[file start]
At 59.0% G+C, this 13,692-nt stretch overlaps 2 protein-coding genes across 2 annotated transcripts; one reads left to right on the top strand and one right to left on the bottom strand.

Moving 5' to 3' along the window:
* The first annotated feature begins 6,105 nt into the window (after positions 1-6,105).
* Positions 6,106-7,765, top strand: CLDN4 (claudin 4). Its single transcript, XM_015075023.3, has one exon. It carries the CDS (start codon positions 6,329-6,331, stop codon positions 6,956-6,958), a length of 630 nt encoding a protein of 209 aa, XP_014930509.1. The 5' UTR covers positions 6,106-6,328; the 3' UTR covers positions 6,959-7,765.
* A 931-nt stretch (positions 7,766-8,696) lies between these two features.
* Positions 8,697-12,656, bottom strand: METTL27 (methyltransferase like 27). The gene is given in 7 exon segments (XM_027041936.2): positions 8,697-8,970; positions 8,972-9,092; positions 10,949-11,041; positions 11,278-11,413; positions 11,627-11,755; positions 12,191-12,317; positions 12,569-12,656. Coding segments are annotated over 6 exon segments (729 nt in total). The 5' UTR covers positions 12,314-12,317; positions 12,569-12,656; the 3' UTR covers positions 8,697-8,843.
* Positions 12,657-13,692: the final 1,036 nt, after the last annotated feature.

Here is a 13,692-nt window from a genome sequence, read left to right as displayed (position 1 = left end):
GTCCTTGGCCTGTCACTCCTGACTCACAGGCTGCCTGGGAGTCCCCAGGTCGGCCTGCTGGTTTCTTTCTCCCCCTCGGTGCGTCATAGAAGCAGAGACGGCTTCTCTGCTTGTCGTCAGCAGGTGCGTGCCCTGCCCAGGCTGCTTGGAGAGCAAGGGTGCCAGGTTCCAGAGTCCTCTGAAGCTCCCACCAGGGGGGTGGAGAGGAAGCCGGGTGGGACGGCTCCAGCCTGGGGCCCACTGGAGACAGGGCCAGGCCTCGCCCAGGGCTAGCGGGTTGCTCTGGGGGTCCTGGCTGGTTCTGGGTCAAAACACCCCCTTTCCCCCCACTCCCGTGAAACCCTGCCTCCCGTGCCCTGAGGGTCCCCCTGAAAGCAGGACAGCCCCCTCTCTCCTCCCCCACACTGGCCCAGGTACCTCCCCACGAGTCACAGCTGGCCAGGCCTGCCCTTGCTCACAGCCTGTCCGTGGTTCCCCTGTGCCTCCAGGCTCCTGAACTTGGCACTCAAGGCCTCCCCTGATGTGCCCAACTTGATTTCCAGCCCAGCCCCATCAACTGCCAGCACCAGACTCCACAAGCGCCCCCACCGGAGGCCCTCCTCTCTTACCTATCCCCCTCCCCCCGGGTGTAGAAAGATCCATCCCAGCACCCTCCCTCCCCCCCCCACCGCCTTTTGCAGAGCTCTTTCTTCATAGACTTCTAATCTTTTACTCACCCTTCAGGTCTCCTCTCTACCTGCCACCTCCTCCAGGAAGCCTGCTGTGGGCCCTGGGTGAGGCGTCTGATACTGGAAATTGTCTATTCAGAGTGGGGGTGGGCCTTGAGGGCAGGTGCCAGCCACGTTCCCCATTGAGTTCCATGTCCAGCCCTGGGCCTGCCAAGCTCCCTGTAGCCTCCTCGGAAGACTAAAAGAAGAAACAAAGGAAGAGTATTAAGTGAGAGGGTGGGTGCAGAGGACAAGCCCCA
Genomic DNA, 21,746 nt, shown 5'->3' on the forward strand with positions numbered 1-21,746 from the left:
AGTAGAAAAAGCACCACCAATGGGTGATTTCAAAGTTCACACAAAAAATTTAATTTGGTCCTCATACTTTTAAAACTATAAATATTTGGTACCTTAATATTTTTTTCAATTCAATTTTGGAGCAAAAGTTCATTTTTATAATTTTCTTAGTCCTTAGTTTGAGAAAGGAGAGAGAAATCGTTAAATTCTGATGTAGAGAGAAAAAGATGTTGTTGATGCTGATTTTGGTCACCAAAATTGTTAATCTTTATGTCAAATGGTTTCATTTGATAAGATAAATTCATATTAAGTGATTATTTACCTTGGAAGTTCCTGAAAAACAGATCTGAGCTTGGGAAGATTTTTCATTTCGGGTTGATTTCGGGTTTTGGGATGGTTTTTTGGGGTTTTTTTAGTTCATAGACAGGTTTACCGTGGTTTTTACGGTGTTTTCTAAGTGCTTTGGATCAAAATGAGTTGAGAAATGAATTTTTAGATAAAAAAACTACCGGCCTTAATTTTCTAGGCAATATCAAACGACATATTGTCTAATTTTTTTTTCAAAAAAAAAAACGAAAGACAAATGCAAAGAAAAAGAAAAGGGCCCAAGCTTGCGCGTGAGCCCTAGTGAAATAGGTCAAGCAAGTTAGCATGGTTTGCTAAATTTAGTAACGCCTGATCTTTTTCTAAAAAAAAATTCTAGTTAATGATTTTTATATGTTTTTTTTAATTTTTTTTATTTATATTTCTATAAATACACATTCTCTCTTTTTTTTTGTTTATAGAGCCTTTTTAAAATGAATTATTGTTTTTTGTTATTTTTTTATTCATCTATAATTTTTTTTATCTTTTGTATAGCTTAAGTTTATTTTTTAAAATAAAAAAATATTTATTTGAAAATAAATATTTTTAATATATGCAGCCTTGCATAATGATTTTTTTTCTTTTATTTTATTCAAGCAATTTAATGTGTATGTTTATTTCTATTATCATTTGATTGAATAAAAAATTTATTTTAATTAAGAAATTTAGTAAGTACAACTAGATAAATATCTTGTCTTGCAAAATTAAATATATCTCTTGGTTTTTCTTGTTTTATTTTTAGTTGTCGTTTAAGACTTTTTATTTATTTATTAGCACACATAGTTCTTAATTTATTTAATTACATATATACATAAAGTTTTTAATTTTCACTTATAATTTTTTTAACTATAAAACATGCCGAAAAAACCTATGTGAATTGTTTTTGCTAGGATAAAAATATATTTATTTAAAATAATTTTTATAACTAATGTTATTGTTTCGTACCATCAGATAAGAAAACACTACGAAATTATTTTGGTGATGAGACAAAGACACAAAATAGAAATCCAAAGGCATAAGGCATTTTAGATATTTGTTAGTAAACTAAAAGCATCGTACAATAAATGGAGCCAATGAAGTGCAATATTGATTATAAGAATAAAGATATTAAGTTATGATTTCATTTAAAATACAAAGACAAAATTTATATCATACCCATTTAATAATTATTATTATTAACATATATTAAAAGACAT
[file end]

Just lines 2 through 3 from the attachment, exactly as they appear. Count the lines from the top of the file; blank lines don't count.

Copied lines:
Moving 5' to 3' along the window:
* The first annotated feature begins 6,105 nt into the window (after positions 1-6,105).